'We need to dig out of this hole': Students plead with Trump and Congress to do something after Florida school shooting

  • Some students who survived Wednesday’s school shooting in Florida are calling on Congress to act on gun control.
  • The shooting left 17 dead and more than a dozen injured.
  • President Donald Trump tweeted his condolences to the families of the victims on Wednesday, and some students reacted in anger.

Some students at Marjory Stoneman Douglas High School are calling on Congress to do more to curb mass shootings after the school became a crime scene Wednesday when a 19-year-old man shot and killed 17 people. Over a dozen more were injured.

“We need to dig out of this hole … there is something seriously wrong here,” David Hogg, a Stoneman Douglas student, said on CNN Thursday. “Some of our policymakers and some people need to look in the mirror and take some action because ideas are great, but without action, ideas stay ideas and children die.”

Another student, whose Twitter account Business Insider was not able to independently verify, recalled the terrifying experience.

“I cannot stop hearing the sound of the gun as [the shooter] walked down my hallway,” wrote Morgan Williams, who said she’s a student at Stoneman Douglas. “I cannot unsee my classmates who were shot get carried out by police. I cannot unsee the bodies on the floor. Please keep in mind the horror of what we’ve gone through today.”

Police identified Nikolas Cruz, an ex-student who was expelled from Stoneman Douglas, as the suspect in the shooting, which took place in Parkland, Florida, about an hour north of Miami. Cruz has been charged with 17 counts of premeditated murder.

President Donald Trump announced Thursday that he is planning to visit Florida to meet with families and local officials, although he didn’t specify when. Earlier on Twitter, Trump offered his thoughts to the Parkland community.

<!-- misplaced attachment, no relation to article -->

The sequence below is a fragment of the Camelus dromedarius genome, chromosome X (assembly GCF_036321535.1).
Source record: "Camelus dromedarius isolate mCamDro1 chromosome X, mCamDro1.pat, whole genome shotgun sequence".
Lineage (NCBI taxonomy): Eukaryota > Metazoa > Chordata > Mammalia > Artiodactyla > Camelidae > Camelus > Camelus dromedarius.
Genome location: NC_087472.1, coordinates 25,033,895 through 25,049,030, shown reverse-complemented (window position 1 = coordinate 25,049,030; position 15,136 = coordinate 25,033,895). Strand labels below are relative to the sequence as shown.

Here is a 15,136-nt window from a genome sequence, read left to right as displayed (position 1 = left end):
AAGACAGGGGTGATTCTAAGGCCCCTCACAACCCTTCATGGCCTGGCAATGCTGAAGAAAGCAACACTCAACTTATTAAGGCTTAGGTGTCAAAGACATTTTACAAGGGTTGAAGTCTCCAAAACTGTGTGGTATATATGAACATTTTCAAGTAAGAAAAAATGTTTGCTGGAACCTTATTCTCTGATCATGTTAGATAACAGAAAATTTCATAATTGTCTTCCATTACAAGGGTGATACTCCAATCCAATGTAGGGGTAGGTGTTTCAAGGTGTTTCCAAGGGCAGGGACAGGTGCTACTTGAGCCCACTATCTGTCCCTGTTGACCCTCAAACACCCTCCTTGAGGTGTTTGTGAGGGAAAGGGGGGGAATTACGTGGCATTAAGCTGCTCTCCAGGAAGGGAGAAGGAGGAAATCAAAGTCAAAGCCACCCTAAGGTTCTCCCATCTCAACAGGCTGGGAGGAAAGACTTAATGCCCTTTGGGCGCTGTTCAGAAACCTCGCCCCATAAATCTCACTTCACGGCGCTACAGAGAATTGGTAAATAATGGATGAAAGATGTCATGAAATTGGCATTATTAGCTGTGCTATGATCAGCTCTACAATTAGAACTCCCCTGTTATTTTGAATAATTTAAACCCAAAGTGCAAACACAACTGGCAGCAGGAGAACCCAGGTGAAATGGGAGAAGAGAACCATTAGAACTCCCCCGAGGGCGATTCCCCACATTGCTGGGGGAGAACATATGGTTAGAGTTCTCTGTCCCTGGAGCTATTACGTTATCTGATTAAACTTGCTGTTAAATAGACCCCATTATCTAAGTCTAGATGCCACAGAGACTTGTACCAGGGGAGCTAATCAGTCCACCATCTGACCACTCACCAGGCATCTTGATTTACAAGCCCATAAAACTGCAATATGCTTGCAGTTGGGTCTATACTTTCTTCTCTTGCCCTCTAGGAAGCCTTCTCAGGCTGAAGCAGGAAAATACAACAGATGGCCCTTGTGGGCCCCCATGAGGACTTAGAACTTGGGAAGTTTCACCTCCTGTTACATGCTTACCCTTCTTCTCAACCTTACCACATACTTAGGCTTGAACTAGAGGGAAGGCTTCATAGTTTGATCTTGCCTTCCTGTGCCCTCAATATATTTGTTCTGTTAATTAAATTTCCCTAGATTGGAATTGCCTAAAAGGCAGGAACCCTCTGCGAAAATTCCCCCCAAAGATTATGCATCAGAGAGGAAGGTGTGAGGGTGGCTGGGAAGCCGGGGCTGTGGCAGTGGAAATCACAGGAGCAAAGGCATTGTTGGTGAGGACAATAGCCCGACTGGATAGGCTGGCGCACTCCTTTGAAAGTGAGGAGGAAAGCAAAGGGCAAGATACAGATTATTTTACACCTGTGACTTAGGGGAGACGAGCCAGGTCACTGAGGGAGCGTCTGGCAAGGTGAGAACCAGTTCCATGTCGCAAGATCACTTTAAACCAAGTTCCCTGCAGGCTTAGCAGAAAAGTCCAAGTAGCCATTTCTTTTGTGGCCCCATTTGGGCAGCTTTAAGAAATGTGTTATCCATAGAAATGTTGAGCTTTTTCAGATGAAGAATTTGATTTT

“My prayers and condolences to the families of the victims of the terrible Florida shooting,” Trump said in a tweet. “No child, teacher or anyone else should ever feel unsafe in an American school.”

Some students reacted in anger to Trump’s message:


An ‘epidemic of mass slaughter’

Gun control remains a hot-button political issue around the country.

Although mass shootings tend to elicit increased support from lawmakers, that support usually dies out in the subsequent weeks and months.

Amid Wednesday’s shooting, Democratic Sen. Chris Murphy of Connecticut went to the Senate floor to lambaste fellow lawmakers for not doing more to prevent mass shootings.

“This happens nowhere else other than the United States of America,” Murphy said. “This epidemic of mass slaughter – this scourge of school shooting after school shooting. It only happens here not because of coincidence, not because of bad luck, but as a consequence of our inaction.”

So far this year, there have been 18 gun-related incidents at schools in the US. The Parkland shooting was the deadliest school shooting since 20 children were gunned down at Sandy Hook Elementary School in December 2012.

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